443 lives lost: The grim reality of sewer cleaning in India

As of November 20 this year, 49 people have died due to improper cleaning of sewers and septic tanks

NEW DELHI: As many as 49 people have died due to unsafe sewerage and septic tank cleaning till November 20 this year, Social Justice and Empowerment Minister Ramdas Athawale revealed. While discussing this alarming statistic, he also highlighted the human cost of a hazardous occupation that continues to claim lives across the country.

The data reveals a shocking tragedy: more than 400 deaths have been reported since 2018. The figure includes 76 deaths in 2018, 133 in 2019, 35 in 2020, 66 in 2021, 84 in 2022 and 49 as of November 20 in 2023. These figures shed light on the ongoing dangers faced by those engaged in manual scavenging, a practice officially banned by the Prohibition of Employment as Manual Scavengers and their Rehabilitation Act 2013.

READ MORE: NIA's attack on affiliates of banned terror groups in J&K

The recent revelation prompted Trinamool Congress member Aparupa Poddar to look for state-by-state details on these deaths and came across a disturbing reality. This year alone, Rajasthan reported the highest number of deaths (10), followed by Gujarat (9), with Maharashtra and Tamil Nadu witnessing seven tragic cases each.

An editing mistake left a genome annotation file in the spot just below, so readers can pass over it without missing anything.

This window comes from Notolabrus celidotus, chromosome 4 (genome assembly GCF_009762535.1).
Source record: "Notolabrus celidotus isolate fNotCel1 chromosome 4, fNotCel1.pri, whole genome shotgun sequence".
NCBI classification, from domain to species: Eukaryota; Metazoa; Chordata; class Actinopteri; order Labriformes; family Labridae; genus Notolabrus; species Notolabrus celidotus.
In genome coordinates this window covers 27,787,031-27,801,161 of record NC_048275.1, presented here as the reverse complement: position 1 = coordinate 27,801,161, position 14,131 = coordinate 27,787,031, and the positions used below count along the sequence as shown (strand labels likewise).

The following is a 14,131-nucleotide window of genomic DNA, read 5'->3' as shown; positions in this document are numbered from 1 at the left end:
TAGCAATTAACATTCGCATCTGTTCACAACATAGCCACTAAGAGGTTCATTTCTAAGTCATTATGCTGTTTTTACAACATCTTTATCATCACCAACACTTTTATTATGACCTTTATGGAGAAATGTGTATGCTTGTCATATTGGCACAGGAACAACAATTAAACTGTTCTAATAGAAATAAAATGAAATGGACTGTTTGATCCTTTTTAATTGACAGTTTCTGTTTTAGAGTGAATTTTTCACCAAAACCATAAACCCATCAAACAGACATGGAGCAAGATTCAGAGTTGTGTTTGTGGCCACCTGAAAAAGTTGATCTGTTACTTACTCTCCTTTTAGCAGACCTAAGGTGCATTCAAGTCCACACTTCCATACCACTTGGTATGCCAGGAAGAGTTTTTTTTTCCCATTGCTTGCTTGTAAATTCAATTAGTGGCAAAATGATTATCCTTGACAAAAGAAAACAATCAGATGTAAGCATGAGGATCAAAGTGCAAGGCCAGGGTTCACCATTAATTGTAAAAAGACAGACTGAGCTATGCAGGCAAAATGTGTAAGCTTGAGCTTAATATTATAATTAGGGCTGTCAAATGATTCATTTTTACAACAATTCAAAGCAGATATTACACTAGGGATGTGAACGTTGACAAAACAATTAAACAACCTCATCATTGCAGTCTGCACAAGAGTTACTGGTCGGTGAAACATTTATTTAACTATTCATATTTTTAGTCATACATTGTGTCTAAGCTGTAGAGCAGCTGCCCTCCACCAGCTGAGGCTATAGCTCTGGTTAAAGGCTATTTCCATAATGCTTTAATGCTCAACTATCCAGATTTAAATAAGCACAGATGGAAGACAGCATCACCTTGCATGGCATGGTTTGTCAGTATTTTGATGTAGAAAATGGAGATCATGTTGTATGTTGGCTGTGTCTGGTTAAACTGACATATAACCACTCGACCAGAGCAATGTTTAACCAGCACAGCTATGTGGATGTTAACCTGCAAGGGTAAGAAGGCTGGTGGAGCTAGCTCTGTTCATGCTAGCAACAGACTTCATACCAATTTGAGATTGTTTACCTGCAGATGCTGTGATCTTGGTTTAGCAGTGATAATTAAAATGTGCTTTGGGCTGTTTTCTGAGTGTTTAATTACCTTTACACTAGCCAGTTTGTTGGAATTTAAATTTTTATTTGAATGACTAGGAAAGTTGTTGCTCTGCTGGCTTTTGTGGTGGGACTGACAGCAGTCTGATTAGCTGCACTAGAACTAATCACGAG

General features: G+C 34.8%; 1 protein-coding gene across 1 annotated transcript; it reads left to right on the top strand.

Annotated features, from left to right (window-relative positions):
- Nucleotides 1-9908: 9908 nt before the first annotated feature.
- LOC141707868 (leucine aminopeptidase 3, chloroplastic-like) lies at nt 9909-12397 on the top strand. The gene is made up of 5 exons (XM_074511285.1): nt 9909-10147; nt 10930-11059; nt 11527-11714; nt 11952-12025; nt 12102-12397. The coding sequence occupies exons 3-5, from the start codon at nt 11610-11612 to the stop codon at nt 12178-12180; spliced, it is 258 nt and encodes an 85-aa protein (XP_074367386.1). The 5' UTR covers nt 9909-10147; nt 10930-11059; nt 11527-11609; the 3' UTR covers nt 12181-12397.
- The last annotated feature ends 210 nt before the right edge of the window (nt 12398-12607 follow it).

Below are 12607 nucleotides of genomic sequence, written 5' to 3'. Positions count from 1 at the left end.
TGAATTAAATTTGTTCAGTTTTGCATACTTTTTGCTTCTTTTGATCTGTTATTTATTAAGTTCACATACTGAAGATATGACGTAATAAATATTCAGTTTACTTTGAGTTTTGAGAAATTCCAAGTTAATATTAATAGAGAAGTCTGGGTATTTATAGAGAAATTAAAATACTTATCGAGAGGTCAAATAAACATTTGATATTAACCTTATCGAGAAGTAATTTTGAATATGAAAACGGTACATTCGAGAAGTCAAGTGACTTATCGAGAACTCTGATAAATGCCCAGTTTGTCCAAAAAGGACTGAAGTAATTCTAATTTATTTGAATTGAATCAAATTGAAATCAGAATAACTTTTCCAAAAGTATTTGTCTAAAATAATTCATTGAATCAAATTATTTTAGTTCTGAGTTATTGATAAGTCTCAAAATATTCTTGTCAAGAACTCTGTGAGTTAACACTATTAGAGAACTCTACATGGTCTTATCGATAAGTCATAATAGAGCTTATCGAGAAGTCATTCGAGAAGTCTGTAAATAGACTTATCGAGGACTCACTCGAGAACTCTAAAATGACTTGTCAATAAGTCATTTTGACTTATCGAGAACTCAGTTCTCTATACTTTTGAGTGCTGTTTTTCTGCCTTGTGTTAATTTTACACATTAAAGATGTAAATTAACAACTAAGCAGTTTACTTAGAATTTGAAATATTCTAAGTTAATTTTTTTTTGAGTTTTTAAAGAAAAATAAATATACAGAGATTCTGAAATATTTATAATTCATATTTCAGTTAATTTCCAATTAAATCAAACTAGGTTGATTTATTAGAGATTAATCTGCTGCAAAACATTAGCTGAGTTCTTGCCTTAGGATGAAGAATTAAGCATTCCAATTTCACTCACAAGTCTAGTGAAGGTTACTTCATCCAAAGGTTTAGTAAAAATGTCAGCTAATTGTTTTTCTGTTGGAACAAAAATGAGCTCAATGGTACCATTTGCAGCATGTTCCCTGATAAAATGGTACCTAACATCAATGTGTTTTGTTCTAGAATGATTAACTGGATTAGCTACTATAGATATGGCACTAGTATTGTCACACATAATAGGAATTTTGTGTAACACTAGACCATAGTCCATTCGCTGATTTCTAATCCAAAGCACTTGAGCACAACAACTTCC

The gravity of the situation goes beyond the tragic statistics. In the National Survey of Manual Scavengers initiated in 2018 on behalf of the NITI Aayog, a total of 44,217 manual scavengers were identified. Uttar Pradesh topped the list with 20,884 cases, followed by Maharashtra (6,325), Uttarakhand (4,854), Assam (3,771), Rajasthan (2,340) and Karnataka (2,238).

ALSO READ: Who is Rohit Godara, the Canadian gangster behind Gogamedi's murder?

Highlighting the legal framework against manual scavenging, Athawale stated: “As per the ban on employment as manual scavengers and the Rehabilitation Act of 2013, manual scavenging is a prohibited activity in the country.” However, the grim reality remains and highlights the need for stricter enforcement and more proactive ones Measures.

The heartbreaking number of lives lost underscores the urgency of a paradigm shift in cleaning sewers and septic tanks. The introduction of manhole cleaning robots, such as those proposed by authorities in West Bengal, Maharashtra and Kerala, could be a transformative solution. However, the lack of data on their use raises questions about the effectiveness of such initiatives.

You might also like

Comments are closed.